NEW YORK (Reuters Health) – Three years after a group of women with stress urinary incontinence were treated with transobturator tension-free vaginal tape (TO-TVT), roughly three-quarters felt the treatment was a success, with no significant differences between the inside-out (TVT-O) and outside-in (TOT) surgical approaches.
However, the patient-reported success rate at three years was lower than at one year, Dr. Mohamed Abdel-fattah from the University of Aberdeen, Scotland and the Evaluation of Transobturator Tapes (E-TOT) study team reports in a paper online now in European Urology.
So far, they haven’t been able to identify any independent risk factor for late failures. In their experience, they say, a repeat midurethral sling “seems an effective surgical option when further continence surgery is required after failed transobturator TVT.”
Results at one year of the randomized controlled E-TOT study, published in BJOG in 2010 and reported by Reuters Health at that time, showed no differences between the two TVT approaches (TVT-O, Ethicon Inc or TOT-Aris, Coloplast Corp) in patient-reported outcomes, objective cure rates, or changes in quality of life and sexual function. (See Reuters Health story April 26, 2010.)
The E-TOT team now reports three-year outcomes for the two types of TO-TVT in 70% of the original cohort (238 of 341). Compared with the one-year follow-up, there was a significant drop in the patient-reported success rate at three years (81.3% vs 73.1%; p=0.005).
Total scores on the King’s Health Questionnaire completed by 216 women (91%) at three years showed a clinically significant improved of 10 points or more in 80.3% of women with no marked difference between the groups.
The Prolapse Incontinence Sexual Function Questionnaire (PISQ-12) was completed by 110 women (46.2%) at three years and compared with preoperative scores, 73.6% had improvement in total scores, whereas 5.5% showed no change and 20.9% showed deterioration.
Twenty-two women needed a second surgery within three years. Eleven had retropubic TVT, seven had TVT-O and four had a rectus fascia sling. Fifteen of these women were “cured” (no symptoms of urodynamic stress incontinence or any other urinary symptoms at three and six months followup and no further relevant hospital records) and three had cure of stress urinary incontinence (confirmed on urodynamic investigation) with residual overactive bladder. Four of the 22 women had ongoing incontinence despite repeat continence surgery.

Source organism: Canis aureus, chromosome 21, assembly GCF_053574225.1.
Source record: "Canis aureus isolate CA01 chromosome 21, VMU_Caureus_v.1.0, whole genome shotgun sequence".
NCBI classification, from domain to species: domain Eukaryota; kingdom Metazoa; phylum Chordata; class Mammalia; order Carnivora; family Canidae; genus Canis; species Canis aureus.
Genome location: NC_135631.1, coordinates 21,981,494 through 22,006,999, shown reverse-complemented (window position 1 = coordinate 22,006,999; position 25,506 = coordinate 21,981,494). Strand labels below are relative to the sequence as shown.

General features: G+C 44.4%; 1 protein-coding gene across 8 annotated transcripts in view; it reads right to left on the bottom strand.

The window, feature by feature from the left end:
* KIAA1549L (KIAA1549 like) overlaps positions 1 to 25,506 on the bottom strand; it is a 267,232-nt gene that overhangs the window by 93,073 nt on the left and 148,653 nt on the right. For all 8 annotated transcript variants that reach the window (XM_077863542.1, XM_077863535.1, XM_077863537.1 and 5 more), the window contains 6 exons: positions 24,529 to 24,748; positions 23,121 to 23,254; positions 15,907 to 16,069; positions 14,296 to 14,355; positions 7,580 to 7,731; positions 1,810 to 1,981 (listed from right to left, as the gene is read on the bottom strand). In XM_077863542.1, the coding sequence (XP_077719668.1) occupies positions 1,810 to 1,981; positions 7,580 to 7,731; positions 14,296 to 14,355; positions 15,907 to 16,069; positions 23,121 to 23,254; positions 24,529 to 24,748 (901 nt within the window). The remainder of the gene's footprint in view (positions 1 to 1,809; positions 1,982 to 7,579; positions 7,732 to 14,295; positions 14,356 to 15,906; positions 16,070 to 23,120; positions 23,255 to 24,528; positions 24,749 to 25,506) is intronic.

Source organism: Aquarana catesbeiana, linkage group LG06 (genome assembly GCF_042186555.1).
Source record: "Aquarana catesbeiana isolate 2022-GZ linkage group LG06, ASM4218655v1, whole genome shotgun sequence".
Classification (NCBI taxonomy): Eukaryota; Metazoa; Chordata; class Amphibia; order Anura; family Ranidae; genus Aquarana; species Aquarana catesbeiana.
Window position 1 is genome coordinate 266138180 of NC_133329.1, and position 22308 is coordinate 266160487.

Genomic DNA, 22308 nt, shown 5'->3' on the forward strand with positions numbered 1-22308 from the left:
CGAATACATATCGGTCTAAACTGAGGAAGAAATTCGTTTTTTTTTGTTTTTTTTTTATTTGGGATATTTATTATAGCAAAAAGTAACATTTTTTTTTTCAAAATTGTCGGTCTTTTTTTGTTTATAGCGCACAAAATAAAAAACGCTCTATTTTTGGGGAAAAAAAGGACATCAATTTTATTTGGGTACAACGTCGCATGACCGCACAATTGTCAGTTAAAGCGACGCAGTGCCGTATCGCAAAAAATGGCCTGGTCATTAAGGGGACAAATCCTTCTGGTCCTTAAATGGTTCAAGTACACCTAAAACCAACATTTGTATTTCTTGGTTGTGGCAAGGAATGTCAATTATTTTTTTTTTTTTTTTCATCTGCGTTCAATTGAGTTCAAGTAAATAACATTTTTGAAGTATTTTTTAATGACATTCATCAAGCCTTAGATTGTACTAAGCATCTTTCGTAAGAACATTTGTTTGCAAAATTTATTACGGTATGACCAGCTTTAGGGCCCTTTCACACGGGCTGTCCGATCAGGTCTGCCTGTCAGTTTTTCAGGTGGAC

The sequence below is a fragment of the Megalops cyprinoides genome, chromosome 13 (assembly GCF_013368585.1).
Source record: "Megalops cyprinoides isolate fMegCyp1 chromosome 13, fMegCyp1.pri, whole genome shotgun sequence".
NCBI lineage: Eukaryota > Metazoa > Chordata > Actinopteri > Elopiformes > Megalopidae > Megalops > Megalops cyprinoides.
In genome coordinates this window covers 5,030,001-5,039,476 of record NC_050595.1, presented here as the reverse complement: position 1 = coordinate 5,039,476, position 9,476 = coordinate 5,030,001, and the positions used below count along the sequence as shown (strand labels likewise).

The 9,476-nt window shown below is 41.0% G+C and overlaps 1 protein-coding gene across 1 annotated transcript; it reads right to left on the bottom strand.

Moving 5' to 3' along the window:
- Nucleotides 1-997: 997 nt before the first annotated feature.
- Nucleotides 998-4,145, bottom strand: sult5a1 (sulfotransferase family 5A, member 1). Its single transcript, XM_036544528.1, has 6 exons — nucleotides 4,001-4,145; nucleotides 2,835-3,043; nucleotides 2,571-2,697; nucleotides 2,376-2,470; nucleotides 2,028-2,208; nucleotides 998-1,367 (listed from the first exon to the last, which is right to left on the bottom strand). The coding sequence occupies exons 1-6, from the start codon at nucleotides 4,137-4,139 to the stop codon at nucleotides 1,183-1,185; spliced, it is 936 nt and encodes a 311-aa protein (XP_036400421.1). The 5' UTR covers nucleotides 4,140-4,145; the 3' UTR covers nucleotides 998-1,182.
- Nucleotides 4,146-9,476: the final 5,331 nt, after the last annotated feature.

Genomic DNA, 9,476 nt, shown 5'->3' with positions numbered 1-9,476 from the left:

In an email to Reuters Health, Dr. Abdel-fattah said, “This robust RCT provides, for the first time, reliable evidence for the success rate of both types of transobturator tapes at 3 years follow-up. It has shown that generally transobturator tapes are associated with 73% patient-reported success rate at 3 years, which was significantly lower than the 81% reported at 1-year in the same cohort of women. This information is quite important in informing patient counseling before the operation and for clinicians and decision makers regarding the efficacy of this relatively popular procedure.”
The investigators note in their paper that the lack of an objective assessment for cure is a limitation of the study; “however, the research community is increasingly recognizing that patient-reported outcomes may be more clinically relevant,” they point out.
The E-TOT study was conducted at a single urogynecologic regional referral center in the area, which is another potential limitation. However, five consultant surgeons recruited the patients and did the surgeries; therefore, the authors think the results can be generalized to all surgeons who have completed their learning cure for TO-TOT.
Summing up, Dr. Abdel-fattah said, “Transobturator tapes have been shown to be effective surgical treatment for women with stress urinary incontinence, especially those who have not (had) any previous continence surgery. It is important to note that the majority of women with SUI can be managed conservatively by regular and supervised pelvic floor muscle training (physiotherapy).”